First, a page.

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Part One | The effects of obesity and the links to diabetes and cardiovascular disease: now and in the future

Read time: 2 mins
Last updated:29th May 2019
Published:29th Mar 2019
Source: Pharmawand

This four-part episode takes a look at obesity and the links to serious medical conditions such as diabetes and cardiovascular disease. What are the current statistics around it and how are medical professionals tackling the obesity epidemic today and in the future.

Obesity, and the health problems that it leads to, now rank amongst the most serious global challenges facing medical professionals. According to the World Health Organisation obesity statistics, in 2016 about 13% of the world’s adult population, including 11% of men and 15% of women, were obese (defined as a body mass index, or BMI, of 30 or higher). The worldwide prevalence of obesity has nearly tripled since 1975, and continues to rise quickly in almost all countries.

Bringing you up to date: check out the new hopes for treatment in the global obesity epidemic in part two 

The worldwide prevalence of obesity.


What makes this so serious is that there is strong evidence linking the effects of obesity with a number of other serious health conditions including diabetes and cardiovascular disease. In England, for example, obese adults are roughly five times more likely to have diabetes than adults with a healthy weight. One analysis demonstrated that a body weight gain of 2.4 to 2.9 kg may increase the risk of diabetes by 25% [Ref 1]. In addition, the risk of heart failure is 34% higher for those who are overweight and 104% higher for obese people.

Obesity, diabetes and hypertension

Another study concluded that adults between 40 and 59 who are overweight or obese have a significantly increased risk (ranging from 21% to 85% higher) of developing cardiovascular disease as compared with their normal weight peers [Ref 2].

For obesity itself, diet and exercise are the preferred treatment paths. and in In more serious cases surgery such as gastric band or gastric bypass have also become obesity treatment options, along with therapeutics such as Roche's Xenical (orlistat) which was first approved in the 1990s, and GlaxoSmithKline's half-dose OTC version Alli. Though orlistat produces a small reduction in weight and a concomitant impact on diabetes, fears of side effects such as liver damage and steatorrhea, have kept global sales at around $650 million annually.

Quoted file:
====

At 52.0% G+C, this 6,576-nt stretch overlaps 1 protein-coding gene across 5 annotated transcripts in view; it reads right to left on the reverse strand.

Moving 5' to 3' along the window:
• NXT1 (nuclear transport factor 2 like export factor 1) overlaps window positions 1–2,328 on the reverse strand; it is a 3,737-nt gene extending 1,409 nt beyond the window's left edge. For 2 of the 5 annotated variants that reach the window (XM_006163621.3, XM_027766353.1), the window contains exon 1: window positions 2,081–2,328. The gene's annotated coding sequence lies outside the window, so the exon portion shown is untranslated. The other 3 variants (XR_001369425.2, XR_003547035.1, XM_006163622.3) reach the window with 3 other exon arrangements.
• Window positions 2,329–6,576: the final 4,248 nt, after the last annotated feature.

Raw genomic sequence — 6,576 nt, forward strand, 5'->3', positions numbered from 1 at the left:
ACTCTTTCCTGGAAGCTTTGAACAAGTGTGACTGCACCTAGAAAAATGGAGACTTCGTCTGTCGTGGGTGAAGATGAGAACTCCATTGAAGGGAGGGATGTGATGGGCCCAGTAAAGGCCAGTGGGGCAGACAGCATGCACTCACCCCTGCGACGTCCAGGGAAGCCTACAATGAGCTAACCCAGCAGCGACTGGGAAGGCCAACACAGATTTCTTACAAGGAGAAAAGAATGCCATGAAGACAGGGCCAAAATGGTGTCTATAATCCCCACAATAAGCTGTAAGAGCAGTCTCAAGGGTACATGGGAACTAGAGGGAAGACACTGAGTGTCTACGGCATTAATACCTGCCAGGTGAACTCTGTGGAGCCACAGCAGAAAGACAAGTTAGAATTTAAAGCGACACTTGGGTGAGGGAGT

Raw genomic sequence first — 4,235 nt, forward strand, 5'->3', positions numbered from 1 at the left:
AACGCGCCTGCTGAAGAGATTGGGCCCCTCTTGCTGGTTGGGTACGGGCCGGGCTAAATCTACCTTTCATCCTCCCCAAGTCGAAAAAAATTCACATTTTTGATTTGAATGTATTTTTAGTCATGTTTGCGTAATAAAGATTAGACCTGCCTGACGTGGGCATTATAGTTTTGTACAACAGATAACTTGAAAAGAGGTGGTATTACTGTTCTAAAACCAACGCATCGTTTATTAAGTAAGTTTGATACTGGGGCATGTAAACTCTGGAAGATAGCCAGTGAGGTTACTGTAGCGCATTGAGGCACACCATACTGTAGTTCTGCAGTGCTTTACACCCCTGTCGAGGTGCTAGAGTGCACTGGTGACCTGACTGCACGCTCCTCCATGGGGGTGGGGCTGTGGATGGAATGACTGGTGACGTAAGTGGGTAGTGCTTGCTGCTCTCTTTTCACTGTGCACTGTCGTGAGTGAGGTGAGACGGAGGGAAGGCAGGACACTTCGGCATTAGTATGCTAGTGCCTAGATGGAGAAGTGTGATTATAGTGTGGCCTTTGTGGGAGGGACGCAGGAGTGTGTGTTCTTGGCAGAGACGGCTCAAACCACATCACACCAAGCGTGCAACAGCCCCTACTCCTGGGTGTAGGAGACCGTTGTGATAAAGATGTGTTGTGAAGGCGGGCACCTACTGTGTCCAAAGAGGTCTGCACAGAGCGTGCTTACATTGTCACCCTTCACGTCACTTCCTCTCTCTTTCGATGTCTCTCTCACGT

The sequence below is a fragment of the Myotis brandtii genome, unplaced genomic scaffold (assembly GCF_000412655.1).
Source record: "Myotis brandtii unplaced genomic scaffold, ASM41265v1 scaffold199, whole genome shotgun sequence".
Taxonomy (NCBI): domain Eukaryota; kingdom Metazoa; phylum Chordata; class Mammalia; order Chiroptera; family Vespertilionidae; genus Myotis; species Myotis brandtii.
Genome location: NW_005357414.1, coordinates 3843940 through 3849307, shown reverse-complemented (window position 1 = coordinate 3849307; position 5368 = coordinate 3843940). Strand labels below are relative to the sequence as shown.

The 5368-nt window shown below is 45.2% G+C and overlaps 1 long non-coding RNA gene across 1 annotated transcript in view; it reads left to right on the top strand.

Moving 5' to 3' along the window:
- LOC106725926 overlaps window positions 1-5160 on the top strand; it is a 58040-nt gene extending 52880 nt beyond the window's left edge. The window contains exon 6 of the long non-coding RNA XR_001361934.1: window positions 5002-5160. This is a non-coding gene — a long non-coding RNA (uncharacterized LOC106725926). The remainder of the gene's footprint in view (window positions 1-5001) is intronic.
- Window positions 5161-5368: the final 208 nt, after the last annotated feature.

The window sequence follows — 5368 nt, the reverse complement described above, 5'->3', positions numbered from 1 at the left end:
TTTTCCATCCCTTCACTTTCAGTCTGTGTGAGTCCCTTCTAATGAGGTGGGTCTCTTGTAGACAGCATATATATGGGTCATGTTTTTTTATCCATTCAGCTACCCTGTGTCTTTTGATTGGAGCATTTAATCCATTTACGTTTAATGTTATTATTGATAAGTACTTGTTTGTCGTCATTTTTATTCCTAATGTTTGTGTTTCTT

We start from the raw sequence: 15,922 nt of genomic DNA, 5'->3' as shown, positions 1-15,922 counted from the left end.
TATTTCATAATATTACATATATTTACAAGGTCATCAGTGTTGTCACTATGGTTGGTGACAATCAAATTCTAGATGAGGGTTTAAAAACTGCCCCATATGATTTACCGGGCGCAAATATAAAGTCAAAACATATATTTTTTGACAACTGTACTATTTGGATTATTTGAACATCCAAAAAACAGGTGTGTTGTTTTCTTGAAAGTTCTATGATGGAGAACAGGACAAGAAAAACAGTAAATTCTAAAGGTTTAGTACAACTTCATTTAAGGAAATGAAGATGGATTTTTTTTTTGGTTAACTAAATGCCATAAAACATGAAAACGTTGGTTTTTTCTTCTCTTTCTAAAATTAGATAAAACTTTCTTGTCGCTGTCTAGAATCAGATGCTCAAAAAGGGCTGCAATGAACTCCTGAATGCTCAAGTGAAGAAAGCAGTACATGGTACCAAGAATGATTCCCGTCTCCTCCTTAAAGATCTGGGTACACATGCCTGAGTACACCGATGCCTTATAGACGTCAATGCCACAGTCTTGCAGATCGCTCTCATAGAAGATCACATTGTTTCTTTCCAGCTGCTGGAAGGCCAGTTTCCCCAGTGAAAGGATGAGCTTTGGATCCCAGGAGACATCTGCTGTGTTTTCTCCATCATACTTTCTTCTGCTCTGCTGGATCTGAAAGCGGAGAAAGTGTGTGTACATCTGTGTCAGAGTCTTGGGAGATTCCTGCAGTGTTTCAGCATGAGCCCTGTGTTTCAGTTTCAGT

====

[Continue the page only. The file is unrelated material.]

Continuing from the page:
Once considered a problem only in high-income countries, even low- and middle-income countries are now suffering from increased obesity, particularly in urban settings. In some places in Africa and South Asia, it is possible to find under-nutrition and obesity existing side-by-side within the same town. It seems that children in low- and middle-income countries are more vulnerable to inadequate nutrition at an early age, and given that they are also exposed to high-fat, high-sugar, energy-dense foods, which tend to be cheap but of lower nutrient quality, the result is a sharp increase in childhood obesity.

But perhaps the nations most concerning health experts are China and India. The most populous nations on Earth, their obesity rates are still low, yet even a small percentage rise will lead to millions more cases of obesity. China, for example, has seen an 8% rise in men’s obesity since the mid-1990s. With under-developed healthcare systems, these countries will struggle to cope with the health impacts should the disease become more widespread.

Trends in the percentage of obesity in adult males living in selected emerging countries

 

Trends in the percentage of obesity in adult females living in selected emerging countries


A recent report by the McKinsey Global Institute estimates that obesity now costs the global economy $2 trillion each year, a figure only exceeded by smoking, violence, war and terrorism combined. With an improved understanding of the full impact that obesity has on health, there are now stronger reasons than ever for tackling it.

See part 2 here: New hopes for treatment in the global obesity epidemic

See part 3 here: Next generation obesity therapies.

See part 4 here: Obesity, Type 2 diabetes and cardiovascular disease: Finding the magic bullet.

Ref 1. The Evidence for an Obesity Paradox in Type 2 Diabetes Mellitus Seung Jin Han et al. Diabetes Metab J. 2018 Jun; 42(3): 179–187. Doi: 10.4093/dmj.2018.0055.
Ref 2. Association of Body Mass Index With Lifetime Risk of Cardiovascular Disease and Compression of Morbidity. Khan SS et al. JAMA Cardiol. 2018 Apr 1;3(4):280-287. doi: 10.1001/jamacardio.2018.0022.
Trends in percentage obesity in males and females living in selected emerging countries are provided with permission for use from www.worldobestiydata.org.

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